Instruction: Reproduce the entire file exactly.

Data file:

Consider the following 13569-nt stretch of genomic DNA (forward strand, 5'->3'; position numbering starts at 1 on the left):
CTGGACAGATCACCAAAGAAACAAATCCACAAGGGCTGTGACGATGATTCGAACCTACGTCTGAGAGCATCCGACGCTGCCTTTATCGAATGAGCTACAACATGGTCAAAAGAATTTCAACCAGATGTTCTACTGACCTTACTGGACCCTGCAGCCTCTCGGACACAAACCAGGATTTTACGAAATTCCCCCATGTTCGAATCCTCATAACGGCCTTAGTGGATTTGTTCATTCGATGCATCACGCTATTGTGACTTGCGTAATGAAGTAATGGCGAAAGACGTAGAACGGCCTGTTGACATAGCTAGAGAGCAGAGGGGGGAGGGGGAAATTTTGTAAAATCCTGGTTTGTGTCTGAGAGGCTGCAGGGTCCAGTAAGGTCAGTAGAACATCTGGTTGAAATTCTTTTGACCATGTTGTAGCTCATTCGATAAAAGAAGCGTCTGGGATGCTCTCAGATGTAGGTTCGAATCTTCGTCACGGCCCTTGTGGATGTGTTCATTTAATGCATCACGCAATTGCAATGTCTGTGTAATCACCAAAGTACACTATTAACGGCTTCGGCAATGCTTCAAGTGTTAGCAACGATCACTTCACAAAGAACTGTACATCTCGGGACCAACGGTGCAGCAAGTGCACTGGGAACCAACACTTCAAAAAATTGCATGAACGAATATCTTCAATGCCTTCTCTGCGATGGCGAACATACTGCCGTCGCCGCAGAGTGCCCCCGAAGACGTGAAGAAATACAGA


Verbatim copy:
Consider the following 13569-nt stretch of genomic DNA (forward strand, 5'->3'; position numbering starts at 1 on the left):
CTGGACAGATCACCAAAGAAACAAATCCACAAGGGCTGTGACGATGATTCGAACCTACGTCTGAGAGCATCCGACGCTGCCTTTATCGAATGAGCTACAACATGGTCAAAAGAATTTCAACCAGATGTTCTACTGACCTTACTGGACCCTGCAGCCTCTCGGACACAAACCAGGATTTTACGAAATTCCCCCATGTTCGAATCCTCATAACGGCCTTAGTGGATTTGTTCATTCGATGCATCACGCTATTGTGACTTGCGTAATGAAGTAATGGCGAAAGACGTAGAACGGCCTGTTGACATAGCTAGAGAGCAGAGGGGGGAGGGGGAAATTTTGTAAAATCCTGGTTTGTGTCTGAGAGGCTGCAGGGTCCAGTAAGGTCAGTAGAACATCTGGTTGAAATTCTTTTGACCATGTTGTAGCTCATTCGATAAAAGAAGCGTCTGGGATGCTCTCAGATGTAGGTTCGAATCTTCGTCACGGCCCTTGTGGATGTGTTCATTTAATGCATCACGCAATTGCAATGTCTGTGTAATCACCAAAGTACACTATTAACGGCTTCGGCAATGCTTCAAGTGTTAGCAACGATCACTTCACAAAGAACTGTACATCTCGGGACCAACGGTGCAGCAAGTGCACTGGGAACCAACACTTCAAAAAATTGCATGAACGAATATCTTCAATGCCTTCTCTGCGATGGCGAACATACTGCCGTCGCCGCAGAGTGCCCCCGAAGACGTGAAGAAATACAGA